Private enterprises help government rejuvenate old residential areas
By Song Yaotian

China has quickened the pace of renovating old residential houses. The country's 14th Five-Year-Plan pledges to renovate all old residential houses built before 2000 in need of repair. And social finance is urgently needed in this process. Jinsong community has set up a fine example of private enterprises joining in the renovation efforts.

Electric wires used to hang overhead, but now they are all put underground. Bicycles and cars were parked randomly in the street, but that is no longer a common scene as cars are now parked in order. Dilapidated and idle spaces have been converted into a hair salon, tailor shop and a place for social life for residents.

Jinsong community was constructed in the late 1970s. This renovation, involving 36 buildings, started in 2018 and was completed in August 2019. It is beneficial to about 4,000 residents, 40 percent of which are elderly. 

"Previously, the hair salon was in a corner. It was old and shabby. Now, it is near the gate of this apartment compound and the environment is very pleasant," said 68-year-old Gao Xiaohui.

Many old buildings in Beijing have six floors without an elevator, so adding one is much needed by many older residents. But because they have to pay some management fees every month, that causes some opposition among some residents. While other residents are pushing for more elevators.

Zhu Zhen, 72, who lives in a building with no elevator, said when he was young, he didn't think climbing stairs was a big deal. However, he now thinks it's necessary to have one.

China Visionary, a company dedicated to the city's regeneration, invested 30 million yuan ($4.7 million) in the renovation of the Jinsong community. In addition to this face-lift, the company has also taken on the area's property management.

Despite the project being a public good, but the company has still found a way to earn a profit in the long run, and aims to replicate it in other districts of Beijing and other parts of the country.

Qu Guang, regional director of Chaoyang District for China Visionary, said the company invests in the renovation and obtains operational rights of some idle spaces in return. Meanwhile, renting, property management and fees for using some of the facilities make up their earnings. Their gross profit is 8 percent and net profit is 3 percent. Although returns for the whole investment may take up to 10 years, they have prepared for the long-term return. Duplicating the format to other districts can also reduce costs and amplify earnings, he added.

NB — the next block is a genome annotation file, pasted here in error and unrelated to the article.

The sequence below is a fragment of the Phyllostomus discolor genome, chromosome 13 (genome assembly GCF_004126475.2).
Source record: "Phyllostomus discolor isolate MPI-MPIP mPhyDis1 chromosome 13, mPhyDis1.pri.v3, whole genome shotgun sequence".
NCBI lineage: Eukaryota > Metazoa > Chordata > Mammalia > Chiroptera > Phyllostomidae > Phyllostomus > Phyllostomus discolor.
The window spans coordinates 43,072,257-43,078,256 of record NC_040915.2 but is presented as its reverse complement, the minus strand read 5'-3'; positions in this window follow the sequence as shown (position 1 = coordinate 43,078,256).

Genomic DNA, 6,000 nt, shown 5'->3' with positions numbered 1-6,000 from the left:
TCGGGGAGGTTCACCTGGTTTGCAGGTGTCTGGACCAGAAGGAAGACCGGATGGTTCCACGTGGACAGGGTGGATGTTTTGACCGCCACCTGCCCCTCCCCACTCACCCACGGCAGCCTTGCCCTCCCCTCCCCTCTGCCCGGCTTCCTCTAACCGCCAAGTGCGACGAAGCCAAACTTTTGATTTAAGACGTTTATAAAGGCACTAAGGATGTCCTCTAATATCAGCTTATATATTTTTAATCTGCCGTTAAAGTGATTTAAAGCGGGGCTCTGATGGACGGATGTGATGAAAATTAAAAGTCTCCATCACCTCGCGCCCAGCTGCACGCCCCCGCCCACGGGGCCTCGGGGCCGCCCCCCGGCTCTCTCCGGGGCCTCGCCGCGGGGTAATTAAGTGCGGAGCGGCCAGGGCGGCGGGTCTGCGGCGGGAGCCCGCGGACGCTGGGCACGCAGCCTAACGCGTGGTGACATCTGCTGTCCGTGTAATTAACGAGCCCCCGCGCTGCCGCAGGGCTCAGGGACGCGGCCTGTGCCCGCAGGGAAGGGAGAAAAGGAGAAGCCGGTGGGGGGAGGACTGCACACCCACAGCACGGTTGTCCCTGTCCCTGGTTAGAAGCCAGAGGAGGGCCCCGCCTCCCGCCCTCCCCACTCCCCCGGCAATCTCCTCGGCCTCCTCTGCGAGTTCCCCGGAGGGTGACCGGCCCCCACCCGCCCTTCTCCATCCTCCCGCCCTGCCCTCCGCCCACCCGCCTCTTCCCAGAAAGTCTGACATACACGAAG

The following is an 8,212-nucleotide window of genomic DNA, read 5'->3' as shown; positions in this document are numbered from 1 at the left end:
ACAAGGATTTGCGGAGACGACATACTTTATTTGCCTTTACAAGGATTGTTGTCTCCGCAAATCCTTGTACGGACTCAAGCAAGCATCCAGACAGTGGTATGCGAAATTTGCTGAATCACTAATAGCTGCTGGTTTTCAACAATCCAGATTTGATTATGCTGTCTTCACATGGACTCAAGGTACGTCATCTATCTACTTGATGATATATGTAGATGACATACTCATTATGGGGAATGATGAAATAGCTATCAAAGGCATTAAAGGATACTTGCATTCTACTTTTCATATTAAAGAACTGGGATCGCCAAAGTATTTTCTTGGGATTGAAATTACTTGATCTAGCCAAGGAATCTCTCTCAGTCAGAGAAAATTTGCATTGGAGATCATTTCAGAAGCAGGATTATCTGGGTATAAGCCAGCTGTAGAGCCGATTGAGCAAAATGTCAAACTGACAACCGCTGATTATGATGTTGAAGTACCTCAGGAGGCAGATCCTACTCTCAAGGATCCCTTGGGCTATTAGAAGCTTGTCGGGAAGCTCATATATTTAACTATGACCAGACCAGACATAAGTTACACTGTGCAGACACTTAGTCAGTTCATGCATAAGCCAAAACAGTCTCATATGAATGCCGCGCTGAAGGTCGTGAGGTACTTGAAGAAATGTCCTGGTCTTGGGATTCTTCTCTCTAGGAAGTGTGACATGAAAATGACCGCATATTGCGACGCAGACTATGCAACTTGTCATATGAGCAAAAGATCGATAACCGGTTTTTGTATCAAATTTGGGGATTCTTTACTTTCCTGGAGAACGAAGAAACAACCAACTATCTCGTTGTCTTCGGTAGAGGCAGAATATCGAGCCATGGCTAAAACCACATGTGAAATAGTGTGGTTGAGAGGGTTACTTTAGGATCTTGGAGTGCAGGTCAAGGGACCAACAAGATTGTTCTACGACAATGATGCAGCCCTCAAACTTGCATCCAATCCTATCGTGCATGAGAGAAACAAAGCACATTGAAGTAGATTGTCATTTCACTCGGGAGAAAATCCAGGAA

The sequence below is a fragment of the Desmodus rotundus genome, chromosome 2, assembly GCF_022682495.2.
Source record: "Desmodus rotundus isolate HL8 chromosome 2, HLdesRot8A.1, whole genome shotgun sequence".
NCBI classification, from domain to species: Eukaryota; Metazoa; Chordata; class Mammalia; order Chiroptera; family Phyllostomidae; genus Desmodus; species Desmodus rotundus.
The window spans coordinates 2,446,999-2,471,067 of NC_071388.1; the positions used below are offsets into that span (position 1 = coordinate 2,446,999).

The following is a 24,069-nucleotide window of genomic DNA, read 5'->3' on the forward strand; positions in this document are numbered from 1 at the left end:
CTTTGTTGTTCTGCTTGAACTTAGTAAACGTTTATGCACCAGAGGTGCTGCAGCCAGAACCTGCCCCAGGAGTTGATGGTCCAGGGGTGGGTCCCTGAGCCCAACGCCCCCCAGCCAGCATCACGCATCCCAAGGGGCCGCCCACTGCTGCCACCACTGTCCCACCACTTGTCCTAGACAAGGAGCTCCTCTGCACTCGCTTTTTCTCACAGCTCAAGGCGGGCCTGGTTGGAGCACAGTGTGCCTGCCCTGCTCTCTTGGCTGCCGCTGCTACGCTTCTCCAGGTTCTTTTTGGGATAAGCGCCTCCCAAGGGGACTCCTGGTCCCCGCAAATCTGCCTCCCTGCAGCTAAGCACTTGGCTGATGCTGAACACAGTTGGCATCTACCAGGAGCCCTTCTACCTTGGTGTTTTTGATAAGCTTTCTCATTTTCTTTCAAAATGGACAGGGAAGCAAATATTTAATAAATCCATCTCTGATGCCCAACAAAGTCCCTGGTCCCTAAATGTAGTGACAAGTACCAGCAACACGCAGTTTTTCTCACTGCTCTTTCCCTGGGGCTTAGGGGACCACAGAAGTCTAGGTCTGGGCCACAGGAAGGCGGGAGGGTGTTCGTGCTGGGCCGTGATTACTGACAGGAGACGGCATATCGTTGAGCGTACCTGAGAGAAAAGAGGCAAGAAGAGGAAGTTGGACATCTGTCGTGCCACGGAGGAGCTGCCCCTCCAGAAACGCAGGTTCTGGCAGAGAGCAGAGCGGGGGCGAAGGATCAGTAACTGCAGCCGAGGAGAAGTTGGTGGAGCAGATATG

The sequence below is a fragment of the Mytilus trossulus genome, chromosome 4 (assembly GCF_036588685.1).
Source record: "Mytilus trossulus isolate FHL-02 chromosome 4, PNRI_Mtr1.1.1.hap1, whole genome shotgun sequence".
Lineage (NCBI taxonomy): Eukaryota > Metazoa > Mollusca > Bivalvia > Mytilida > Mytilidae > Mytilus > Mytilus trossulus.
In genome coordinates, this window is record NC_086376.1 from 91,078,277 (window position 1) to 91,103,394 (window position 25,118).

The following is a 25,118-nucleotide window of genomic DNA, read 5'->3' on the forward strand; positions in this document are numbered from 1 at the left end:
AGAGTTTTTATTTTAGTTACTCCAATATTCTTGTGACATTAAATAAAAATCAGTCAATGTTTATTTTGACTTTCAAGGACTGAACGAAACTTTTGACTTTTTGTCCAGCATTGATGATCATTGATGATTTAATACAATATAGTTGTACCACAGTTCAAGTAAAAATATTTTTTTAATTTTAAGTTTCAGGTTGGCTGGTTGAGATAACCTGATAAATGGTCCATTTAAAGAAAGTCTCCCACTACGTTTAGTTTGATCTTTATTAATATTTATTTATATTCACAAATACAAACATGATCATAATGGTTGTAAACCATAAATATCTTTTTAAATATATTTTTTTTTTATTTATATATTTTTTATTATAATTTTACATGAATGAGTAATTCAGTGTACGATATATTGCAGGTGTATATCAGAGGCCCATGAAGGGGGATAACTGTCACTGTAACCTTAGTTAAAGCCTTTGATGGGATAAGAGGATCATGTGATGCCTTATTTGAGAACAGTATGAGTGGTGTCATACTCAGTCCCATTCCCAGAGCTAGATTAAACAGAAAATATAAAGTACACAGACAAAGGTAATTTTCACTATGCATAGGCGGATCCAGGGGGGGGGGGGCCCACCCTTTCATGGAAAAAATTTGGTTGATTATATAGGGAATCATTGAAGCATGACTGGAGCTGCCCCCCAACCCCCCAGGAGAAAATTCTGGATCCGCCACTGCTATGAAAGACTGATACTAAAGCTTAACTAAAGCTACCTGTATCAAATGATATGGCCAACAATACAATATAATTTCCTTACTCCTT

According to Qu, the country is encouraging private companies to help with renovation projects. The company is now enjoying some low-interest loans. As a trailblazer in this field, it has also invested in similar projects in five Beijing districts and its business has already extended to 42 other cities in China.

China Visionary is the first privately owned company to conduct a complete renovation project of a residential community in China, from upgrading the facilities to taking on property management. The company said the country has entered into an "existed housing" market, which is a blue ocean market for both developers and property operators.

Beijing launched the renovation of 261 residential districts in 2020 and 300 in 2021. Zhang Baochao, the municipal government official responsible for the initiative, echoed the pace has definitely quickened as the number was only 10 in 2017. Now the government is mainly responsible for the basic renovation, according to Zhang, the rest is reliant on the help of private enterprises.

"Government will put money in basic renovations, such as repairs relating to electricity, water and gas pipelines, and roads," Zhang told CGTN. "But when it comes to upgrading public spaces, and installing facilities to raise the living standard of residents, such as the building of convenient stores, installing elevators, and introducing property management, we need the involvement of private and state-owned companies."

Beijing Capital Development Holdings, a state-owned company, and China Visionary, a private enterprise, are forerunners in the field of residential area rejuvenation.

The Chinese government has come up with policies to attract private and state-owned companies to participate in the nationwide renovation effort, including tax and fees reduction and low-interest rate loans. But time is needed for all these policies to really be put into practice. And Zhang believes that more private enterprises will be joining in this effort in the near future.

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